10 Movies Which Were Completely Changed After Test Screenings
10. The Magnificent Ambersons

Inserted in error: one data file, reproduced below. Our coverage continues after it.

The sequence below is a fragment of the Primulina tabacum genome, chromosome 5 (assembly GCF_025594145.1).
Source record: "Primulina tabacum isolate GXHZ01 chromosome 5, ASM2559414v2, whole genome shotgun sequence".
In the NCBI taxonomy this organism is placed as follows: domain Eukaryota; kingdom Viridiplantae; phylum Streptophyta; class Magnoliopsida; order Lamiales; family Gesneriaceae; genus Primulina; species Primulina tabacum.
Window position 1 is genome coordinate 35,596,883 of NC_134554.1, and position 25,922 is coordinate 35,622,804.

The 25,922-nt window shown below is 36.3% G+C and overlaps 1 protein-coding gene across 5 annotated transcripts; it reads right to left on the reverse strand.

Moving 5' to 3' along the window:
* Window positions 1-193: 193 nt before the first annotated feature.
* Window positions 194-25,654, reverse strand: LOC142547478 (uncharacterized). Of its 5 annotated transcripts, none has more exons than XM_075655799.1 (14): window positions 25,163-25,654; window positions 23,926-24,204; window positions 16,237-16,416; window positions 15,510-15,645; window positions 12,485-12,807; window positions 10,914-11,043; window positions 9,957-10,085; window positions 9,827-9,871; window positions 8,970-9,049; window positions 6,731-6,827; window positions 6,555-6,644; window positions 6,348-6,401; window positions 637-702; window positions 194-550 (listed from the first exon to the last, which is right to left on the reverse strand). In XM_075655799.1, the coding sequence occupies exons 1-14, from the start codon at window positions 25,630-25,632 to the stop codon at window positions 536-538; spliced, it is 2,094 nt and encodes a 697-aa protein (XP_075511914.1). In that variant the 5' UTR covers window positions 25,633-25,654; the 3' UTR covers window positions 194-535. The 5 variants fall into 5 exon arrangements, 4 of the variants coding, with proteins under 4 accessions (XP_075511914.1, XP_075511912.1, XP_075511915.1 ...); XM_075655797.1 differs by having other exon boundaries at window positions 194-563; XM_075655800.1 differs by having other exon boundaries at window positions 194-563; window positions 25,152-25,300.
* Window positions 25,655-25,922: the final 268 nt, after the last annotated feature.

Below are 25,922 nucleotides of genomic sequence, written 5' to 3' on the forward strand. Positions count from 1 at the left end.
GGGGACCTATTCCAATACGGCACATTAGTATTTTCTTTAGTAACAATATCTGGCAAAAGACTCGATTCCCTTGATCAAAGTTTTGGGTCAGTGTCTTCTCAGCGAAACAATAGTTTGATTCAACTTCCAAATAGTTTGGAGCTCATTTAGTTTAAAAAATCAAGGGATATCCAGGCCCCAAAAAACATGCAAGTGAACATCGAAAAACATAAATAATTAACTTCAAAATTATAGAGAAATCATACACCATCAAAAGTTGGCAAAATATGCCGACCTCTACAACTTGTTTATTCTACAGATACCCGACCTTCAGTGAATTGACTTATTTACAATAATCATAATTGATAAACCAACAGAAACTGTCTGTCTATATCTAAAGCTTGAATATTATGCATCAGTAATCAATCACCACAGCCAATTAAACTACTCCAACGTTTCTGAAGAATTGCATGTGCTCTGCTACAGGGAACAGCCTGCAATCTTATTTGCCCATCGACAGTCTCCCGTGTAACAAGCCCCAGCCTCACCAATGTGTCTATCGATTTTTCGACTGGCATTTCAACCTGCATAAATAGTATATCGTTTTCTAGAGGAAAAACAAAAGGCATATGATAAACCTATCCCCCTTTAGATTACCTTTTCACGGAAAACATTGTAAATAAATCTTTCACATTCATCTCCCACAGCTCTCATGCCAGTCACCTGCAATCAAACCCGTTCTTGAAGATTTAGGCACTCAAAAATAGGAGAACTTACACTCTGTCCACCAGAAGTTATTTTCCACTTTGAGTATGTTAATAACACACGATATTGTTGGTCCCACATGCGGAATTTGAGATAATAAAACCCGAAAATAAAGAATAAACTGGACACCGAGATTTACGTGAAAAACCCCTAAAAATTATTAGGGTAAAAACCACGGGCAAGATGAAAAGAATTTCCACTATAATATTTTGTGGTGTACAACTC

"We do not need trouble pictures, especially now. Make pictures to make us forget...not remember." These words on a test card from a preview screening of Orson Welles's The Magnificent Ambersons in 1941 speak volumes about the pubic mood as World War 2 raged around them. Following on from Citizen Kane, it's difficult to imagine that Welles would have any problems getting final cut on his sophomore feature, yet The Magnificent Ambersons ended up considerably less pessimistic than the great director had intended. Comments such as those above - and the strong actions taken by RKO in light of the public's reaction to the rough cuts - prove that the influence of test screenings isn't a recent phenomenon and can affect filmmakers of unprecedented talent. The cut preferred by Welles, which had caused the studio to intervene with considerable re-shoots and a "happy" ending, was lost in a fire, one of the greatest losses of cinematic history and especially so in light of the polarizing nature of the test cards, one of which read, "I think it was the best picture I have ever seen".